Breast Cancer Research Highlights — Heard in the Halls: ESMO 2019
Anne White discusses some of the most talked about breast cancer research presented at ESMO 2019.
Anne White is president of Lilly Oncology.
— Last updated on June 29, 2022, 2:49 PM
This content made possible by Lilly Oncology.
Anne White: This is Anne White, president of Lilly Oncology here at ESMO 2019.
Jamie DePolo: Anne, would you like to talk about some of the research that’s been presented focusing on breast cancer?
Anne White: Yes, it’s been an incredibly exciting ESMO for breast cancer with a lot of new advances. Lilly here is sharing a couple of new data releases that I think are particularly exciting to the breast cancer population for breast cancer patients, particularly, and that is this afternoon, we’ll be sharing the overall survival results for our MONARCH 2 study. So, this was a study of Verzenio in combination with fulvestrant, and so it’s an incredibly important population and many, many women receive fulvestrant as part of their treatment.
And so we’re going to be sharing the fact that we now have a survival benefit for those women, that women will live longer when treated with Verzenio as the result of the data that we’ll be sharing on this study. It’s actually about nine-and-a-half months longer than the fulvestrant arm.
So, the reason that we’re so excited about that is we’ve heard from breast cancer patients repeatedly that survival is the most important outcome for them. The fact is they want to live longer to be with their families, to see their kids graduate from high school, to see their first grandchild get born. And so that’s where survival matters, because survival is really the gold standard of cancer care is that you get to live longer and live a high-quality life, enjoying the moments that matter and just having more moments with your family.
So, when we saw that data, when we saw that we were able to actually extend survival, we were just thrilled. And I think that’s really what motivates our cancer researchers is that kind of really important outcome that makes such a difference in people’s lives.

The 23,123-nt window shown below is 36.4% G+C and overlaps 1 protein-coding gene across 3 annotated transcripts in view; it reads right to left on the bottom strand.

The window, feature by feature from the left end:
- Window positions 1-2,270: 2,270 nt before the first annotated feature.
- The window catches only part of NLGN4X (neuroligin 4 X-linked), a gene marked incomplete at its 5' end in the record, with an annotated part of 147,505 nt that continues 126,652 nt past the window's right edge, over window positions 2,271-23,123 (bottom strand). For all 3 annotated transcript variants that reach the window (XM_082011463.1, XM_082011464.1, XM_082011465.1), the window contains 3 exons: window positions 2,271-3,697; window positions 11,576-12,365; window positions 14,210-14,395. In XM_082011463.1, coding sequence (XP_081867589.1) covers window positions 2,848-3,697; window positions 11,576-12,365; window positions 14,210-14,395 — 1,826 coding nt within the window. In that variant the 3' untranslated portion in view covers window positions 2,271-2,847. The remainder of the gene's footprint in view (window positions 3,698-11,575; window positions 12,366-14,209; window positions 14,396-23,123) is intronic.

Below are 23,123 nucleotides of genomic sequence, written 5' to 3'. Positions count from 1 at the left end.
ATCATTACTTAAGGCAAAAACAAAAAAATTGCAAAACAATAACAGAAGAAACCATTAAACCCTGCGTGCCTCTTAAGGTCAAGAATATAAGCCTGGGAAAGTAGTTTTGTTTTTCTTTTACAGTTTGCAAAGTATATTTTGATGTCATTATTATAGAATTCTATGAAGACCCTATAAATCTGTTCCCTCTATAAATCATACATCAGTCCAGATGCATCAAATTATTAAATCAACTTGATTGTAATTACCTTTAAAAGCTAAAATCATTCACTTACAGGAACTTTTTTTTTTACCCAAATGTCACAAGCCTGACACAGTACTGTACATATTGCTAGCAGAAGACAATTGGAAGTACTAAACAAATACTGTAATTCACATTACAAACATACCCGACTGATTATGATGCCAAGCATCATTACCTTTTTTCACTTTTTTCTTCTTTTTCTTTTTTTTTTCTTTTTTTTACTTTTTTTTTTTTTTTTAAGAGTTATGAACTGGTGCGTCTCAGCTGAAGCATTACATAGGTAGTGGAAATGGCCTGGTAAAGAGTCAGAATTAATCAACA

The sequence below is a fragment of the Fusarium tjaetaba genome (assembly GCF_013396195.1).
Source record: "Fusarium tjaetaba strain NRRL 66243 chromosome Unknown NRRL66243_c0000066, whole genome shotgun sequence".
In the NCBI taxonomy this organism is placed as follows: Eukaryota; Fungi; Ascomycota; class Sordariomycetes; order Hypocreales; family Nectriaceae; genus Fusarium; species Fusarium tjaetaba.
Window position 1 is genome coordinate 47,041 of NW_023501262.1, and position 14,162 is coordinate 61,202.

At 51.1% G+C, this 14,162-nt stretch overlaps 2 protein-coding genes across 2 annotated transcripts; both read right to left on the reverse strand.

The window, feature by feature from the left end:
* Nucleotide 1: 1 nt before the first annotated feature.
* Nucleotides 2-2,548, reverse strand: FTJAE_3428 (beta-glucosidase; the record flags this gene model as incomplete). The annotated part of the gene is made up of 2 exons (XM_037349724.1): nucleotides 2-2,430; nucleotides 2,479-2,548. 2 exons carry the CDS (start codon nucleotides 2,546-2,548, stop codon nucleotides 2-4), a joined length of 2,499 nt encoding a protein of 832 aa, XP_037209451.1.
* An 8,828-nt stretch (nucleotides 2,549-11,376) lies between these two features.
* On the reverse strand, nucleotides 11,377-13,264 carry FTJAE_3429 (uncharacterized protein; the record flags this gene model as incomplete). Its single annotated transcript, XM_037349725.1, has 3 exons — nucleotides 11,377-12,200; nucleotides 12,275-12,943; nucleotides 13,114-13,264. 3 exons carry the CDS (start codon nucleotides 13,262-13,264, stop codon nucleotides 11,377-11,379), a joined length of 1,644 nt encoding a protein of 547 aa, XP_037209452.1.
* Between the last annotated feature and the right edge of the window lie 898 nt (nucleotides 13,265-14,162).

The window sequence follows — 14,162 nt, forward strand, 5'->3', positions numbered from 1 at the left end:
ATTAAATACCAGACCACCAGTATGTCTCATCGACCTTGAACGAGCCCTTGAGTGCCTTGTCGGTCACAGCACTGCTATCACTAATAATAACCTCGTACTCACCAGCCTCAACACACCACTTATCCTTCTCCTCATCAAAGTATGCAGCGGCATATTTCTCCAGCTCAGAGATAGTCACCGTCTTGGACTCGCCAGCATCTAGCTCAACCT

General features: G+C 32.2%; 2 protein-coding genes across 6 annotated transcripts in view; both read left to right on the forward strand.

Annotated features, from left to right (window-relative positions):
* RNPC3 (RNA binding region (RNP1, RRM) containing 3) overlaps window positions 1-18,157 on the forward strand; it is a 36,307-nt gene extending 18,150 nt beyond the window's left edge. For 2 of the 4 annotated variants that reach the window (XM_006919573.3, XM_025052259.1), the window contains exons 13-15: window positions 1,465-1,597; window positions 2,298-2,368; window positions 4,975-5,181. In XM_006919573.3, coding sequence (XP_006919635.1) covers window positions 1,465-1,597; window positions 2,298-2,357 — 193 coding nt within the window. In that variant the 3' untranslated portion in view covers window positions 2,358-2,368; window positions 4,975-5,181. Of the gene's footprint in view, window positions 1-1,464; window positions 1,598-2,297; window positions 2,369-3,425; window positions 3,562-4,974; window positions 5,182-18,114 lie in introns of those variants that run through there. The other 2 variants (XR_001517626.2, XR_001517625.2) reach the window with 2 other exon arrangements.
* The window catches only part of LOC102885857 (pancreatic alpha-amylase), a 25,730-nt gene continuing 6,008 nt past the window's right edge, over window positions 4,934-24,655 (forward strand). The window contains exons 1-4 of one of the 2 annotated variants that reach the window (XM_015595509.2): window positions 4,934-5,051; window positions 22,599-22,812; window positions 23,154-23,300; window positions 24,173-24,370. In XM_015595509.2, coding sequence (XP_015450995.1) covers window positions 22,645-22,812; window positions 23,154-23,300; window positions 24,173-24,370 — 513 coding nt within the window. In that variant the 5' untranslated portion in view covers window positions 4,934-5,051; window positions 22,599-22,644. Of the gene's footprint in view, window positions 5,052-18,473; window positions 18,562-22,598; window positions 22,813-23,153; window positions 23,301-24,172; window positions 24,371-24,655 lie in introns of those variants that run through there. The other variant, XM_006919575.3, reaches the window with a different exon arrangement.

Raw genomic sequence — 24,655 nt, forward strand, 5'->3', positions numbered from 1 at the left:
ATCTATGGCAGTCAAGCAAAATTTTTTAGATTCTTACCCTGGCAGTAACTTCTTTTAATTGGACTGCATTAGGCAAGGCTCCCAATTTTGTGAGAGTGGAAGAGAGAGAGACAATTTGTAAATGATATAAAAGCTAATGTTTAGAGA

Jamie DePolo: And I’m going to ask you to explain just a little bit. This data was overall survival, because Verzenio was approved based on progression-free survival. So, not everybody understands the differences between those two. So, if you wouldn’t mind talking just a little bit about that?
Anne White: Yes. Yes. That is correct in that Verzenio was originally approved based on progression-free survival as the other CDK4/6s were, and so this is really a measure of the time to a patient when they progress and then have to move onto another treatment. So their cancer has progressed to the point that the doctor has decided to treat them with something else.
But survival, essentially, is a longer-term outcome. Patients in this study may have received other treatments after Verzenio, but then we measure the entire time that they’ve lived until, unfortunately, that they’ve passed away.
And I think what’s so neat about this study is the fact that because breast cancer patients do have good treatments even after CDK4/6s, but yet we still are able to demonstrate a survival benefit, we really feel that this means that we have a robust result. Because it’s hard to show survival benefit when patients have gotten other treatments. That can complicate the results, it can sometimes make studies not significant. But the fact that we were able to demonstrate significance, I think, really reinforces that Verzenio itself adds a benefit. And so that’s why we were so excited.
Jamie DePolo: Great. Now were there any other highlights in breast cancer research here that you noted?